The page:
Taste of the Scottish Highlands


Your highland adventure commences in Scotland’s capital, Edinburgh, with its impressive castle and cobbled streets of the ‘Royal Mile’.

Scotland’s capital is a place like no other. Over two days you get to explore. You could climb a volcano before breakfast and end the day with the culinary experience of your life. And if you think that sounds interesting, wait until you hear what else you could fit in!

Probably not many city getaways involve climbing an extinct volcano, but we think the more adventurous of you are going to love it, especially on a clear day! Head to Holyrood Park, located near the bottom of the Royal Mile, and take in the best views of the city from the top of Arthur’s Seat. You’ll get incredible panoramas over Edinburgh and beyond to the majestic Kingdom of Fife.

Or perhaps head up the Royal Mile to pretty Cockburn Street. Pop into St Giles’ Cathedral, a historic place of worship founded in the 1120s. From there it’s time to go underground and into the lost street of the Real Mary King’s Close to uncover the stories of the people who lived there over 400 years ago.

The Royal Mile runs through the heart of Edinburgh’s Old Town, connecting the magnificent castle, perched high on a base of volcanic rock, with the splendorous Palace of Holyroodhouse, resting in the shadow of Arthur’s Seat.

We get our highland fling at the Spirit of Scotland for 4 course dinner and show

Pitlochry is one of Scotland’s most beautiful and vibrant places to visit with iconic hospitality, clear sparkling air, beautiful scenery, rich clan history and fine food. Upon arrival we explore one of the oldest working distilleries in Scotland, Blair Athol Distillery, which stands at the gateway to the Scottish Highlands, located at the foothills of the Grampian Mountains. Blair Athol’s ancient source of water – the Allt Dour – contributes to the whisky’s mellow and smooth finish as it runs through the rich landscape from Ben Vrackie.

After breakfast we head out into the Perthshire countryside, choosing from a selection of walks from Pitlochry or just a 10-minute train ride away in Blair Atholl.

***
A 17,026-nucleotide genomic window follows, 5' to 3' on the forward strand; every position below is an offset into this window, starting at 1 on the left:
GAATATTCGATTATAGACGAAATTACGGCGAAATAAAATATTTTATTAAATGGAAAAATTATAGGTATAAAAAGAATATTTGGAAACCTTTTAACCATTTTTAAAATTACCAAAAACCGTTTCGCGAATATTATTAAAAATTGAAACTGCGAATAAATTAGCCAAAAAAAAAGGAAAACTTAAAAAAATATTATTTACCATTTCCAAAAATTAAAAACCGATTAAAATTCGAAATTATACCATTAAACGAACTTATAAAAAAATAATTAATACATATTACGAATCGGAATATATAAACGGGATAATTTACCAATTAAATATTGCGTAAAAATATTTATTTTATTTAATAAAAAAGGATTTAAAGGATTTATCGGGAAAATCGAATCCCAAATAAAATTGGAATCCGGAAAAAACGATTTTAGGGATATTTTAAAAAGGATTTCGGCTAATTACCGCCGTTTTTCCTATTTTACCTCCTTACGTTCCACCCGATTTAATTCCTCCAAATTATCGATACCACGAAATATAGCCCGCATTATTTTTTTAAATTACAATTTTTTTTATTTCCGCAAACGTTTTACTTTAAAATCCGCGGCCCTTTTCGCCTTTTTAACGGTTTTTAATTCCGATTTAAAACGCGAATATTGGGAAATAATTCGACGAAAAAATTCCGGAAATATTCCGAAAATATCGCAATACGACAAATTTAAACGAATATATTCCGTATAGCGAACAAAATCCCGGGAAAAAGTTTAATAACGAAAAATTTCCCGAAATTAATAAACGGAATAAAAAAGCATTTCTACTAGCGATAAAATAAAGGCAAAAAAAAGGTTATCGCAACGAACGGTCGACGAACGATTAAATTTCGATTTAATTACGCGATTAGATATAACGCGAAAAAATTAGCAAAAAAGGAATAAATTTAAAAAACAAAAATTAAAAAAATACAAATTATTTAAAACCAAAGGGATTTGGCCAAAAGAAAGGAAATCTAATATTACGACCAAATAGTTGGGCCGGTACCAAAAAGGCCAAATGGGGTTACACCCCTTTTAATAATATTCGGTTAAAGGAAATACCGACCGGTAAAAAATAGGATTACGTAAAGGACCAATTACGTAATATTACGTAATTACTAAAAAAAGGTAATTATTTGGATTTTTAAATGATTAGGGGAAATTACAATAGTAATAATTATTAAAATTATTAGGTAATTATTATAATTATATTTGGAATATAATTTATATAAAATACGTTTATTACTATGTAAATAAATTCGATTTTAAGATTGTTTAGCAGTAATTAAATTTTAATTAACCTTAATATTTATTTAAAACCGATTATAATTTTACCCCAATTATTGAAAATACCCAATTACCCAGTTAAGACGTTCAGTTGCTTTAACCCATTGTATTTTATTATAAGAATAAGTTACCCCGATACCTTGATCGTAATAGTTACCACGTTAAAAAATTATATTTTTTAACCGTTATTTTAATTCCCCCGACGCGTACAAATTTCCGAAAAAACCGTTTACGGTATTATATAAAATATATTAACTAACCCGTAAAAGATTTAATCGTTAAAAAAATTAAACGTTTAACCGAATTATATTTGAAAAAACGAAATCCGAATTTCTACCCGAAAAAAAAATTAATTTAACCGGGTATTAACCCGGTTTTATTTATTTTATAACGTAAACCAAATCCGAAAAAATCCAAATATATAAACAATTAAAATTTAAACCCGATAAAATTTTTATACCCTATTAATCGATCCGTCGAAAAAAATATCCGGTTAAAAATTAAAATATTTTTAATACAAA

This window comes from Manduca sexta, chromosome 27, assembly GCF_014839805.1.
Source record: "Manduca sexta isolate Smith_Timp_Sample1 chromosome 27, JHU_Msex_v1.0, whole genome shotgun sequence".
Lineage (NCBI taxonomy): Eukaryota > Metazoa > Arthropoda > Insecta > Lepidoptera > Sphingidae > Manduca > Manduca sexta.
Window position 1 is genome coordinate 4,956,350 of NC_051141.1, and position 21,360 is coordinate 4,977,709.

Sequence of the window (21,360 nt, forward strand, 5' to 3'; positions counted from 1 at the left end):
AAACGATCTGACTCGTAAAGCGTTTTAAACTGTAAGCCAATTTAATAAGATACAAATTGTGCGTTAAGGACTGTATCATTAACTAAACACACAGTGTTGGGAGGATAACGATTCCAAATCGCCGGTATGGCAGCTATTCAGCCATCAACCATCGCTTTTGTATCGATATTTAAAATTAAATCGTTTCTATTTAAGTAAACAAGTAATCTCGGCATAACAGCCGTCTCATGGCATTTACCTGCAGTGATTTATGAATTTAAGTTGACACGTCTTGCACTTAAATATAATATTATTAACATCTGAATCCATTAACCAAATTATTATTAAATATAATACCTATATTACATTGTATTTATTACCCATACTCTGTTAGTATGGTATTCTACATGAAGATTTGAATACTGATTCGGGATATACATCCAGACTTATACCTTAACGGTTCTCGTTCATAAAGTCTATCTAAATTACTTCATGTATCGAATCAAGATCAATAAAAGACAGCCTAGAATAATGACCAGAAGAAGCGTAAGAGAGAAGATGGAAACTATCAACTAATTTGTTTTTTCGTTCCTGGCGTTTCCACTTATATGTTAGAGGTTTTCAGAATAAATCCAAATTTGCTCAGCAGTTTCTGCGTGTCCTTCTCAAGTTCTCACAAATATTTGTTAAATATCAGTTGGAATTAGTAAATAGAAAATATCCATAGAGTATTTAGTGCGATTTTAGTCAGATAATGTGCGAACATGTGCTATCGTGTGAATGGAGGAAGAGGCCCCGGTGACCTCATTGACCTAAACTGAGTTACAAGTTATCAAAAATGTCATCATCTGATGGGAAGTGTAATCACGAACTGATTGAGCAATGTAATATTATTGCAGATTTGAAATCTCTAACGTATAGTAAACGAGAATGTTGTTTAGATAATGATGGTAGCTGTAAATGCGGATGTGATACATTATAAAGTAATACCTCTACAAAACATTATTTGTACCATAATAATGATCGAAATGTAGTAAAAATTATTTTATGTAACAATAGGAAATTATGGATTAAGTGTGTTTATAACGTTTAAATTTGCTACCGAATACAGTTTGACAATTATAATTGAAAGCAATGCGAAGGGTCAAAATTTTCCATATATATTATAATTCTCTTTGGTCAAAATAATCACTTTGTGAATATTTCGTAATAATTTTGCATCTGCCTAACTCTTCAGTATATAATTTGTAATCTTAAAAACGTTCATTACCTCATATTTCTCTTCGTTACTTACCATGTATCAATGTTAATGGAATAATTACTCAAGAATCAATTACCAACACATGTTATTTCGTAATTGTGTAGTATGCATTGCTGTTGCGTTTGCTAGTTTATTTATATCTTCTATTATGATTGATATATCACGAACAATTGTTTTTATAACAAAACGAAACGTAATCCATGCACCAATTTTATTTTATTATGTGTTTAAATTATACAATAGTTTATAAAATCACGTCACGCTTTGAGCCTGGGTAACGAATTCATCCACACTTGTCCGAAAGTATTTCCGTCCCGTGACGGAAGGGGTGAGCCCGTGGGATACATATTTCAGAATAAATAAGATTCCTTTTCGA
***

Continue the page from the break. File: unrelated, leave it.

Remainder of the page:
From Pitlochry enjoy riverside strolls, hike to a hillside lochan, or visit Scotland’s smallest traditional distillery. Alternatively, head to Blair Atholl and explore the idyllic Atholl Estates and Blair Castle. Follow paths that meander through woodland and heather-clad hills surrounding the castle, the historic home of the Earls and Dukes of Atholl and dating from the 1200s.

If you want to tackle some good highland hills we suggest:

Queens View – Overlooking Loch Tummel this is one of the most photographed areas in Scotland, Queen Victoria is said to have remarked that the spectacular view was named after her.  However, it has also been suggested was in fact named after King Robert the Bruce’s wife, Queen Isabella of Scotland, over 550 years ago.

Ben Vrackie is a great walk. On a good clear day the view from the summit of 2,757 ft (841 m) is tremendous. The walk to the summit of Ben Vrackie  can be started in Pitlochry or, nearby in the village of Moulin, and is approximately 10 to 13 km there and back depending on the start point.

Killiecrankie Gorge  -discover the site of one of the goriest battles in Jacobite history. Once the main route between the Highlands and the Lowlands, it is now a rich conservation area. A short walk will take you to Soldier’s Leap – the spot where a Redcoat soldier leapt 18ft across the raging River Garry, fleeing the Jacobites. If you continue on the path you’ll reach the southern end of the Pass of Killiecrankie, where a footbridge crosses the River Garry. The views from the bridge are particularly spectacular.

But if your not up for a walk there is plenty to see and do around Pitlochry – including an Outlander tour if you are looking for Jamie!

Inverness is the gateway to the Great Glen and Loch Ness. This afternoon we head to Loch Ness. For a magical cruise, Scotland is hard to surpass. We cruise sedately through the Great Glen navigating beautiful lochs and the engineering masterpiece that is the Caledonian Canal.

Ancient castles perched on the water’s edge, heather-clad hillsides and legends of the past and the mythical inhabitant of Loch Ness all contribute to a magical charm only experienced in the dramatic Highlands.

Today we go deep into Scottish history with a visit to the Culloden Battlefields.

On 16 April 1746, the final Jacobite Rising came to a brutal head. Jacobite supporters, seeking to restore the Stuart monarchy to the British thrones, gathered to fight the Duke of Cumberland’s government troops. It was the last pitched battle on British soil and, in less than an hour, around 1,500 men were slain – more than 1,000 of them Jacobites.

The richly researched, stimulating and sensitive Culloden Visitor Centre, stands as a monument to a pivotal day in history. Discover how a bloody fight that lasted only an hour changed life in the Highlands forever.

Headstones mark the graves of hundreds of clansmen who gave their lives for the Jacobite cause; a 6m-high memorial cairn honours the fallen; and an eerie silence often falls across wild Drummossie Moor – there is no escaping the emotions Culloden evokes.

When then take a walk to Clava Cairns – This ancient site is a well-preserved Bronze-Age cairn and is an incredible example of the historic culture and architecture of the Scottish Highlands, dating back about 4,000 years and is free to enter.